Acclaimed writer, producer, and director Ava DuVernay is best known for her titles “Selma,” “13th,” “When They See Us,” and “A Wrinkle In Time.”
But along with her new movie, “Origin,” which debuts in December 2023, she wants to share the gift of education with teens across the country.
While “Caste” is a nonfiction read that ties together Wilkinson’s theory about a powerful caste system in the United States, similar to those of India and Nazi Germany, DuVernay’s film is a narrative film.
It features actors Aunjanue Ellis, Jon Bernthal, Vera Farmiga, Audra McDonald, Niecy Nash-Betts, Nick Offerman, and Blair Underwood. (Some of whom can be spotted in the film’s teaser trailer).
In conversation with TED host Pat Mitchell, DuVernay shared what she finds most important about the film.
“The book really grabbed me… I read it three times and I started to feel really connected to some of the stories and some of the characters the author uses to bring us into this idea she has; this thesis that so much of our oppression is linked,” DuVernay said.
“And if we embrace some of the commonalities of our challenges, that there was a way forward. A blueprint to combat some of our social ills.”
Wilkerson’s life and work became the impetus for the film, DuVernay said, and Aunjanue Ellis plays the author in the movie, traveling to three continents throughout production.
“People told me this was an unadaptable book, so the only logical thing to do is try to adapt it,” she joked on stage at TED.
16-year-olds in America can access free tickets to see DuVernay’s new film ‘Origin’
This body of work, she said, was so important that she felt it necessary to make sure this film is accessible to young people across the country.
So she launched Seat16.com, a website where anyone can visit and donate $16 to gift a ticket and a digital learning companion to teens in the United States.
“Starting this December, we want to share ‘Origin’ with 10,000 young people,” the website states. “Let’s help them change the world.”
In the face of ongoing book bans and concerning regulations limiting meaningful curriculum about the U.S. history of slavery and systemic racism, “Origin” is not only a narrative film; DuVernay sees it as an important addition to any young American’s syllabus.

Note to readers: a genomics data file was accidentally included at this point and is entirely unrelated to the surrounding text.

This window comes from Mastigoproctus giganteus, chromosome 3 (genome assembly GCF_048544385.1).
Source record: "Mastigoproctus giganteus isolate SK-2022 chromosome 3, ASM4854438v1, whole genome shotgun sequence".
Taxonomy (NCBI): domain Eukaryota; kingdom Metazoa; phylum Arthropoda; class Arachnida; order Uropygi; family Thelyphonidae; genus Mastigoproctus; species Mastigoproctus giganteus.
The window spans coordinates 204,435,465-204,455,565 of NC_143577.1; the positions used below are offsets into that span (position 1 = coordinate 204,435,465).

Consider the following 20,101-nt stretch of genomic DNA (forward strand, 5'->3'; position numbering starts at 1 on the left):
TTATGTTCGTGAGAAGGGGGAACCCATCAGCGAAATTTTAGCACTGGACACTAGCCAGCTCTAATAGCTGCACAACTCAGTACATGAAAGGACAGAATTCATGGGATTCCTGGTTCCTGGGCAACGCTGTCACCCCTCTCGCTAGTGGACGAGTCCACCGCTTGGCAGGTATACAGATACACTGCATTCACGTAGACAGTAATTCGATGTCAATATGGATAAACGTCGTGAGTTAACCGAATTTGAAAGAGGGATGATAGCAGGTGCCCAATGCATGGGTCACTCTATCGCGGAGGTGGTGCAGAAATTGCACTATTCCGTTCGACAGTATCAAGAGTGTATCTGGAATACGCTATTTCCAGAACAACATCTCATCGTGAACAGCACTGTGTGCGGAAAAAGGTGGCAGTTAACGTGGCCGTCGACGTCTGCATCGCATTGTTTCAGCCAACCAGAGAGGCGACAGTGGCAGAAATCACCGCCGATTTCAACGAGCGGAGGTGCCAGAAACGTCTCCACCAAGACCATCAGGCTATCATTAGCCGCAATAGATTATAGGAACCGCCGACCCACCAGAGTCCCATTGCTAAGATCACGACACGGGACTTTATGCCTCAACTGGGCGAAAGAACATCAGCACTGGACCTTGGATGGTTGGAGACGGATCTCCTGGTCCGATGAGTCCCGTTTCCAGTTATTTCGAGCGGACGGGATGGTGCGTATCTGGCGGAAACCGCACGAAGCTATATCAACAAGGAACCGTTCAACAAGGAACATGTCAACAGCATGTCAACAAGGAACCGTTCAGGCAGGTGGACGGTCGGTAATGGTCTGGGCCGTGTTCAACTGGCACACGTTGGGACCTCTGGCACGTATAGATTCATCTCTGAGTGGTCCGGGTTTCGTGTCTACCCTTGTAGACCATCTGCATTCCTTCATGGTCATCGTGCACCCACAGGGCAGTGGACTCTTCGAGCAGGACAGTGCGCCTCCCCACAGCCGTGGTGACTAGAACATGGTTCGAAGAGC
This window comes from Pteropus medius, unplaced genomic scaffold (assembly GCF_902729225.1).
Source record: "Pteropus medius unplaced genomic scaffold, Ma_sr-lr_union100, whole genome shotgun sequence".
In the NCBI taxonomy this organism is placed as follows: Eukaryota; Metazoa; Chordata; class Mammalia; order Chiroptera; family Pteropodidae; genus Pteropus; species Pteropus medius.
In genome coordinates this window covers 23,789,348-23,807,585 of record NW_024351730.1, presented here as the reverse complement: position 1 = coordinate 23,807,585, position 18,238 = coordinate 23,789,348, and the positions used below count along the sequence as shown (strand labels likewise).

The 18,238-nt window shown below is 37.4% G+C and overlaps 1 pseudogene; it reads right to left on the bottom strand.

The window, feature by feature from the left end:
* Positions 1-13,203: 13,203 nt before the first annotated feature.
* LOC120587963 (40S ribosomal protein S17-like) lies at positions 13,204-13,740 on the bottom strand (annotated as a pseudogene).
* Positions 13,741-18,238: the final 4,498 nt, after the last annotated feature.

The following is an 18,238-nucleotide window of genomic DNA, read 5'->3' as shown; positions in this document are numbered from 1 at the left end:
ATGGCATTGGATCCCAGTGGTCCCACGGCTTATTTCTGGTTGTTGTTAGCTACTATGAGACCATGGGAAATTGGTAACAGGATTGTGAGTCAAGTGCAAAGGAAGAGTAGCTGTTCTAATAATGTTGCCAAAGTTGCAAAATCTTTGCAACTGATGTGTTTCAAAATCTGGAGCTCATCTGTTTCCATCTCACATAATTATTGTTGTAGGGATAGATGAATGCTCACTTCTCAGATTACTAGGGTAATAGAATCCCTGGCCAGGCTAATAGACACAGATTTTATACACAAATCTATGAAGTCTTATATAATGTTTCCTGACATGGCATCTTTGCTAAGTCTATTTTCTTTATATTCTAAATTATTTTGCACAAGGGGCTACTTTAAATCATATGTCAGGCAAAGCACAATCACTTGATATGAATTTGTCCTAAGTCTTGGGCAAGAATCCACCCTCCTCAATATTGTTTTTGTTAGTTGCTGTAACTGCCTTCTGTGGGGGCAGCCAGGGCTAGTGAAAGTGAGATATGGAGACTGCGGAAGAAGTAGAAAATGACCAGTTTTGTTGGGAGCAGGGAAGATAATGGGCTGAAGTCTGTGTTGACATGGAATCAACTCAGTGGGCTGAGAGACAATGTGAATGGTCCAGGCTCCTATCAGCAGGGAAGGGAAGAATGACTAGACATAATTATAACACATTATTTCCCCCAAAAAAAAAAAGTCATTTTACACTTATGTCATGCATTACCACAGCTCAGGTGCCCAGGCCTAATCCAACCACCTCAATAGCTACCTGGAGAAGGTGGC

“I need to make sure it [the film] gets to the audience, that it reaches folks, that it’s understood, that it’s interrogated, that it’s shared,” she said on the TED stage. “So, I have this crazy idea that I want every 16-year-old in the country to see the film for free, if they want.”
She reminds the quickly-impressed audience that there are 4 million 16-year-olds in the country right now, but she still wants to reach as many as she can, with a starting goal of 10,000 (or $160,000 in donations).
“The idea that, at that age, you’re starting to interrogate your place in the world, and what the world means to you, and how you fit in, it’s such a tender age, especially at this time, that young people be able to autonomous in what they learn,” DuVernay said.
“That they’re not told what they can’t learn. That they’re able to read what they want to read, see what they want to see. So, that’s our little solution.”
The ticket donations go into a fund through DuVernay’s Array Alliance, Inc. and when the film comes out, tickets will be distributed to young people.
“I want people to enter into the film with an open heart and mind. I’ve seen when people do that — with this work, for whatever reason — good things happen.”
Header image: Ava DuVernay speaks at SESSION 1 at TEDWomen 2023: Two Steps Forward. October 11-13, 2023, Atlanta, GA. Photo: Jasmina Tomic / TED